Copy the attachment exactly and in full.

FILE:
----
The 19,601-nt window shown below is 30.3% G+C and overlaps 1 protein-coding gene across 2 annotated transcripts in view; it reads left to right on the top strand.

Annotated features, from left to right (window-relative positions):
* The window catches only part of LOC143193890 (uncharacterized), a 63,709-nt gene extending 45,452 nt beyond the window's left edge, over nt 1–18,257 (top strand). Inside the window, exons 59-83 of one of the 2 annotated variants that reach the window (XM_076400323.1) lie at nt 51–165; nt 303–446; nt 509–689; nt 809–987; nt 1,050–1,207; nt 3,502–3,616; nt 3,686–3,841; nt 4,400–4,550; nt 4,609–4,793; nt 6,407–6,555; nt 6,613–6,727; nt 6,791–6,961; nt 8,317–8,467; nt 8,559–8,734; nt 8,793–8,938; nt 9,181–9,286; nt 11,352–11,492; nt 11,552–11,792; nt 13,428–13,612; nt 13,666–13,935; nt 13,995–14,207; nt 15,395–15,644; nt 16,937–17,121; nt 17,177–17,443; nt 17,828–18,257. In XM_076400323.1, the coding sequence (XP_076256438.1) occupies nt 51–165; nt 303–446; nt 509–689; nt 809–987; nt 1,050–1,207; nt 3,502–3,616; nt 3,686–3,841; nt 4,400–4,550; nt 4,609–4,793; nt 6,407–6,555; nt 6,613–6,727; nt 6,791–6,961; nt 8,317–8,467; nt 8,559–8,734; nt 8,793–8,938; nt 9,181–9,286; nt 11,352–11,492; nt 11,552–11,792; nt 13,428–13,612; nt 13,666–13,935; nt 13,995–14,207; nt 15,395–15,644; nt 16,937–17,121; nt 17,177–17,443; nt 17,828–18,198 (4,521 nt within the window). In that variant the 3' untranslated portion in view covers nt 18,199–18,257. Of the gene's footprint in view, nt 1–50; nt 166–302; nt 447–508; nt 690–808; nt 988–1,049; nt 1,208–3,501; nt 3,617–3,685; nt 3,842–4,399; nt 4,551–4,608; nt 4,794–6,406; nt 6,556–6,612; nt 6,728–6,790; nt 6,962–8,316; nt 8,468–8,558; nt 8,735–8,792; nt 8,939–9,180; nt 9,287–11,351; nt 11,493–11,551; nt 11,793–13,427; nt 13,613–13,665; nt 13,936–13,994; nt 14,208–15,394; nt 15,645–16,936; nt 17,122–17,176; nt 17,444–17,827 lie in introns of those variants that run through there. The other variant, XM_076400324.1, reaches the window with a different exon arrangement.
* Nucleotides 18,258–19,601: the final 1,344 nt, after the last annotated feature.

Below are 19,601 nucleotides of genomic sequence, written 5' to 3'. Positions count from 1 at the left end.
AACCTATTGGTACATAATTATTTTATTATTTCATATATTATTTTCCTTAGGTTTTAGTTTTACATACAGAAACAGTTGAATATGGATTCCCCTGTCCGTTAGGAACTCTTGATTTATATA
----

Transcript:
The 19,601-nt window shown below is 30.3% G+C and overlaps 1 protein-coding gene across 2 annotated transcripts in view; it reads left to right on the top strand.

Annotated features, from left to right (window-relative positions):
* The window catches only part of LOC143193890 (uncharacterized), a 63,709-nt gene extending 45,452 nt beyond the window's left edge, over nt 1–18,257 (top strand). Inside the window, exons 59-83 of one of the 2 annotated variants that reach the window (XM_076400323.1) lie at nt 51–165; nt 303–446; nt 509–689; nt 809–987; nt 1,050–1,207; nt 3,502–3,616; nt 3,686–3,841; nt 4,400–4,550; nt 4,609–4,793; nt 6,407–6,555; nt 6,613–6,727; nt 6,791–6,961; nt 8,317–8,467; nt 8,559–8,734; nt 8,793–8,938; nt 9,181–9,286; nt 11,352–11,492; nt 11,552–11,792; nt 13,428–13,612; nt 13,666–13,935; nt 13,995–14,207; nt 15,395–15,644; nt 16,937–17,121; nt 17,177–17,443; nt 17,828–18,257. In XM_076400323.1, the coding sequence (XP_076256438.1) occupies nt 51–165; nt 303–446; nt 509–689; nt 809–987; nt 1,050–1,207; nt 3,502–3,616; nt 3,686–3,841; nt 4,400–4,550; nt 4,609–4,793; nt 6,407–6,555; nt 6,613–6,727; nt 6,791–6,961; nt 8,317–8,467; nt 8,559–8,734; nt 8,793–8,938; nt 9,181–9,286; nt 11,352–11,492; nt 11,552–11,792; nt 13,428–13,612; nt 13,666–13,935; nt 13,995–14,207; nt 15,395–15,644; nt 16,937–17,121; nt 17,177–17,443; nt 17,828–18,198 (4,521 nt within the window). In that variant the 3' untranslated portion in view covers nt 18,199–18,257. Of the gene's footprint in view, nt 1–50; nt 166–302; nt 447–508; nt 690–808; nt 988–1,049; nt 1,208–3,501; nt 3,617–3,685; nt 3,842–4,399; nt 4,551–4,608; nt 4,794–6,406; nt 6,556–6,612; nt 6,728–6,790; nt 6,962–8,316; nt 8,468–8,558; nt 8,735–8,792; nt 8,939–9,180; nt 9,287–11,351; nt 11,493–11,551; nt 11,793–13,427; nt 13,613–13,665; nt 13,936–13,994; nt 14,208–15,394; nt 15,645–16,936; nt 17,122–17,176; nt 17,444–17,827 lie in introns of those variants that run through there. The other variant, XM_076400324.1, reaches the window with a different exon arrangement.
* Nucleotides 18,258–19,601: the final 1,344 nt, after the last annotated feature.

Below are 19,601 nucleotides of genomic sequence, written 5' to 3'. Positions count from 1 at the left end.
AACCTATTGGTACATAATTATTTTATTATTTCATATATTATTTTCCTTAGGTTTTAGTTTTACATACAGAAACAGTTGAATATGGATTCCCCTGTCCGTTAGGAACTCTTGATTTATATA